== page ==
Kenyon KR, Berman M, Rose J, et al. Prevention of stromal ulceration in the alkali-burned rabbit cornea by glued-on contact lens. Evidence for the role of polymorphonuclear leukocytes in collagen degradation. Invest Ophthalmol Vis Sci. 1979 Jun. 18(6):570-87. [Medline].
Nubile M, Dua HS, Lanzini M, Ciancaglini M, Calienno R, Said DG, et al. In vivo analysis of stromal integration of multilayer amniotic membrane transplantation in corneal ulcers. Am J Ophthalmol. 2011 May. 151(5):809-822.e1. [Medline].
Soni NG, Jeng BH. Blood-derived topical therapy for ocular surface diseases. Br J Ophthalmol. Jan 2016. 100(1):22-7. [Medline].
Saika S, Miyamoto T, Yamanaka O, et al. Therapeutic effect of topical administration of SN50, an inhibitor of nuclear factor-kappaB, in treatment of corneal alkali burns in mice. Am J Pathol. 2005 May. 166(5):1393-403. [Medline].
Sosne G, Qiu P, Christopherson PL, et al. Thymosin beta 4 suppression of corneal NFkappaB: a potential anti-inflammatory pathway. Exp Eye Res. 2007 Apr. 84(4):663-9. [Medline].
Saika S, Yamanaka O, Okada Y, et al. Effect of overexpression of PPARgamma on the healing process of corneal alkali burn in mice. Am J Physiol Cell Physiol. 2007 Jul. 293(1):C75-86. [Medline].
Stevenson W1, Sadrai Z, Hua J, Kodati S, Huang JF, Chauhan SK, et al. Effects of topical Janus kinase inhibition on ocular surface inflammation and immunity. Cornea. Feb 2014. 33(2):177-83. [Medline].
Ioannidis AS, Zagora SL, Wechsler AW. A non-healing corneal ulcer as the presenting feature of type 1 diabetes mellitus: a case report. J Med Case Reports. 2011 Nov 4. 5(1):539. [Medline].
Yoon KC, You IC, Im SK, et al. Application of umbilical cord serum eyedrops for the treatment of neurotrophic keratitis. Ophthalmology. 2007 Sep. 114(9):1637-42. [Medline].
Alio JL, Abad M, Artola A, et al. Use of autologous platelet-rich plasma in the treatment of dormant corneal ulcers. Ophthalmology. 2007 Jul. 114(7):1286-1293.e1. [Medline].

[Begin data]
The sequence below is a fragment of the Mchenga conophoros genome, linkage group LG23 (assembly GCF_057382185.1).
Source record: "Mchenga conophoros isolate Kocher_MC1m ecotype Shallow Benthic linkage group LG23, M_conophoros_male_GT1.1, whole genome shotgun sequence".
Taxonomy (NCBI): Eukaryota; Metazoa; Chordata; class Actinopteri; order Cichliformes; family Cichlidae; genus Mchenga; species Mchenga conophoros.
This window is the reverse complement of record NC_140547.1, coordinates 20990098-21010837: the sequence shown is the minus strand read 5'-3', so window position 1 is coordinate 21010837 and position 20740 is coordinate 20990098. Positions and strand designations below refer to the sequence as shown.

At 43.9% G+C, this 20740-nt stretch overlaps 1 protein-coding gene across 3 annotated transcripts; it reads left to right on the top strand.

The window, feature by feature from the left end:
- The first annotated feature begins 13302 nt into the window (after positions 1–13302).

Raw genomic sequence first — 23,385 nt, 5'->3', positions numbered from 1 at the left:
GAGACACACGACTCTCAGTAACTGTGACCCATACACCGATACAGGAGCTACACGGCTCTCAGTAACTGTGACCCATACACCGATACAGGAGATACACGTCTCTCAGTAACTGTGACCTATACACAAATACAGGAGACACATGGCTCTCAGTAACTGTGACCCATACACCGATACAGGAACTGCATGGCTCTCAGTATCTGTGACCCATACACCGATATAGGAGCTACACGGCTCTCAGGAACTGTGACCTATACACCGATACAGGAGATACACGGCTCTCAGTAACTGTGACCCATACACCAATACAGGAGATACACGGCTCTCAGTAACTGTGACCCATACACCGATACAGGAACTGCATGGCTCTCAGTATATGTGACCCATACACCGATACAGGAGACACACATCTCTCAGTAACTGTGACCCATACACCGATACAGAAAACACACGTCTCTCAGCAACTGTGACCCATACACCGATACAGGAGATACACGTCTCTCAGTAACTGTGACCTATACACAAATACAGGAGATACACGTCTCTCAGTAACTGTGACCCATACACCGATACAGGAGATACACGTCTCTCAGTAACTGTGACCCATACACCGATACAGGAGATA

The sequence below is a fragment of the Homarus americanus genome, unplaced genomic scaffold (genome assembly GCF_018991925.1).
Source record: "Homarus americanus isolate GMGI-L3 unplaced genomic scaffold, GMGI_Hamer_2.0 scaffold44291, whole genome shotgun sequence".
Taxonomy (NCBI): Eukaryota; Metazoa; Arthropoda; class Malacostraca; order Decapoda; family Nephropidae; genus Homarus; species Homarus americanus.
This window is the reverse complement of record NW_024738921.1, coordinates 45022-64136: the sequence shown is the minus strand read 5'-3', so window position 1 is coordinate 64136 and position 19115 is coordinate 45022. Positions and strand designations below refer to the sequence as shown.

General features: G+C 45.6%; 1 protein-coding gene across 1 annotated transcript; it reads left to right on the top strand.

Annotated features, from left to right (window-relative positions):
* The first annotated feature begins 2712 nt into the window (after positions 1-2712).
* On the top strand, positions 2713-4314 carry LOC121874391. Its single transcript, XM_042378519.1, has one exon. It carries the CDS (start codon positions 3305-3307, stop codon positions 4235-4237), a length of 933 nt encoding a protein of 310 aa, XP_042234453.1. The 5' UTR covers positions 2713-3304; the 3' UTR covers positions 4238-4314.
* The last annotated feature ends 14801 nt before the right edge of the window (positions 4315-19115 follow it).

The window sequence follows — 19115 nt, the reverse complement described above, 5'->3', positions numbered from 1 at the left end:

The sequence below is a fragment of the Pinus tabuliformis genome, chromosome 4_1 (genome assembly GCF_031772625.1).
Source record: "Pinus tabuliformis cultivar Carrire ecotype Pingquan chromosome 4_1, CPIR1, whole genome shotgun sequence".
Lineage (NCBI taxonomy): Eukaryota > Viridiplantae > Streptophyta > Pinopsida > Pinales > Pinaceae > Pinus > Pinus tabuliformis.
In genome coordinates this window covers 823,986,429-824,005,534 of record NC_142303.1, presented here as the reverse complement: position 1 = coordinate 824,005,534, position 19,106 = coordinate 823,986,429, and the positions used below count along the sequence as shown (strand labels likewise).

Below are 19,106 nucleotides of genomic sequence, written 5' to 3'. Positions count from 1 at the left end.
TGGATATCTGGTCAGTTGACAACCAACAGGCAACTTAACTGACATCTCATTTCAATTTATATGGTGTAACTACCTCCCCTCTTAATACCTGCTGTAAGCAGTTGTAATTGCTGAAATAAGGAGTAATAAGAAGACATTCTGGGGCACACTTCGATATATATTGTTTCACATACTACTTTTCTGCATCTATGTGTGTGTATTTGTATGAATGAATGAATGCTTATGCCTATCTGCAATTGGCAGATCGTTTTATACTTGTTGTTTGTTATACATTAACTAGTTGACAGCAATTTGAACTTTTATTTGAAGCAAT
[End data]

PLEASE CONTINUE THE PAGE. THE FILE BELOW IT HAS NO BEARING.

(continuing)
Albert DM, Jakobiec FA, eds. Principles and Practice of Ophthalmology. 2nd ed. Boston: WB Saunders Co; 2000.
Dua HS, Gomes JA, Singh A. Corneal epithelial wound healing. Br J Ophthalmol. 1994 May. 78(5):401-8. [Medline].
Geerling G, Joussen AM, Daniels JT, et al. Matrix metalloproteinases in sterile corneal melts. Ann N Y Acad Sci. 1999 Jun 30. 878:571-4. [Medline].
Gipson IK, Inatomi T. Extracellular matrix and growth factors in corneal wound healing. Curr Opin Ophthalmol. 1995 Aug. 6(4):3-10. [Medline].
He J, Bazan NG, Bazan HE. Alkali-induced corneal stromal melting prevention by a novel platelet-activating factor receptor antagonist. Arch Ophthalmol. 2006 Jan. 124(1):70-8. [Medline].
Imanishi J, Kamiyama K, Iguchi I, et al. Growth factors: importance in wound healing and maintenance of transparency of the cornea. Prog Retin Eye Res. 2000 Jan. 19(1):113-29. [Medline].
Kaufman HE, et al, eds. The Cornea. 2nd ed. Boston: Butterworth-Heinemann; 1998.
Nagano T, Nakamura M, Nakata K, et al. Effects of substance P and IGF-1 in corneal epithelial barrier function and wound healing in a rat model of neurotrophic keratopathy. Invest Ophthalmol Vis Sci. 2003 Sep. 44(9):3810-5. [Medline].
Watanabe M, Yano W, Kondo S, et al. Up-regulation of urokinase-type plasminogen activator in corneal epithelial cells induced by wounding. Invest Ophthalmol Vis Sci. 2003 Aug. 44(8):3332-8. [Medline].
Wilson SE, Liu JJ, Mohan RR. Stromal-epithelial interactions in the cornea. Prog Retin Eye Res. 1999 May. 18(3):293-309. [Medline].